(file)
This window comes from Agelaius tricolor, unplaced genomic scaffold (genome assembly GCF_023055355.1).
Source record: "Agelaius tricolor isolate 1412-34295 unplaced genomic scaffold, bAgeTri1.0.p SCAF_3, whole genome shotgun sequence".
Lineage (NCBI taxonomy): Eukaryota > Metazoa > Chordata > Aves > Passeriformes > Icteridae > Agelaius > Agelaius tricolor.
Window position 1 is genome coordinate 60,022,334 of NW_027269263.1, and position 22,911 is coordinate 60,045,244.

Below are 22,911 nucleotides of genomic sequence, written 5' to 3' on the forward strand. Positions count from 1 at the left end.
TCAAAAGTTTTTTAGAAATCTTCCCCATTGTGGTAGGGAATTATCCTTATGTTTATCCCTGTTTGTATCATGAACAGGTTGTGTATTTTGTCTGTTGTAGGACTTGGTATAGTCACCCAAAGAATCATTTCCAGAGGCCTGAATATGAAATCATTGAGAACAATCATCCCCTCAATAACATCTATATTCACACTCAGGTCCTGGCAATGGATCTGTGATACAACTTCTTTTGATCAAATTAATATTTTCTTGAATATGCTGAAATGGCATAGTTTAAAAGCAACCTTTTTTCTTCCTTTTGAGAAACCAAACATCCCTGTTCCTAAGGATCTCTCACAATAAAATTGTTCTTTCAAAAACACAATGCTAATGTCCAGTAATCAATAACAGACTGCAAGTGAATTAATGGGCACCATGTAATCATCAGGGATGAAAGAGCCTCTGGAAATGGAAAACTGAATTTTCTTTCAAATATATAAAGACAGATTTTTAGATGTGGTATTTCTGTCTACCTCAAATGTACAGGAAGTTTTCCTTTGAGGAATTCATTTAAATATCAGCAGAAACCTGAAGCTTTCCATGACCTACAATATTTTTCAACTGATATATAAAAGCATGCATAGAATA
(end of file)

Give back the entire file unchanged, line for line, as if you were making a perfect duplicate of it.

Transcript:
This window comes from Agelaius tricolor, unplaced genomic scaffold (genome assembly GCF_023055355.1).
Source record: "Agelaius tricolor isolate 1412-34295 unplaced genomic scaffold, bAgeTri1.0.p SCAF_3, whole genome shotgun sequence".
Lineage (NCBI taxonomy): Eukaryota > Metazoa > Chordata > Aves > Passeriformes > Icteridae > Agelaius > Agelaius tricolor.
Window position 1 is genome coordinate 60,022,334 of NW_027269263.1, and position 22,911 is coordinate 60,045,244.

Below are 22,911 nucleotides of genomic sequence, written 5' to 3' on the forward strand. Positions count from 1 at the left end.
TCAAAAGTTTTTTAGAAATCTTCCCCATTGTGGTAGGGAATTATCCTTATGTTTATCCCTGTTTGTATCATGAACAGGTTGTGTATTTTGTCTGTTGTAGGACTTGGTATAGTCACCCAAAGAATCATTTCCAGAGGCCTGAATATGAAATCATTGAGAACAATCATCCCCTCAATAACATCTATATTCACACTCAGGTCCTGGCAATGGATCTGTGATACAACTTCTTTTGATCAAATTAATATTTTCTTGAATATGCTGAAATGGCATAGTTTAAAAGCAACCTTTTTTCTTCCTTTTGAGAAACCAAACATCCCTGTTCCTAAGGATCTCTCACAATAAAATTGTTCTTTCAAAAACACAATGCTAATGTCCAGTAATCAATAACAGACTGCAAGTGAATTAATGGGCACCATGTAATCATCAGGGATGAAAGAGCCTCTGGAAATGGAAAACTGAATTTTCTTTCAAATATATAAAGACAGATTTTTAGATGTGGTATTTCTGTCTACCTCAAATGTACAGGAAGTTTTCCTTTGAGGAATTCATTTAAATATCAGCAGAAACCTGAAGCTTTCCATGACCTACAATATTTTTCAACTGATATATAAAAGCATGCATAGAATA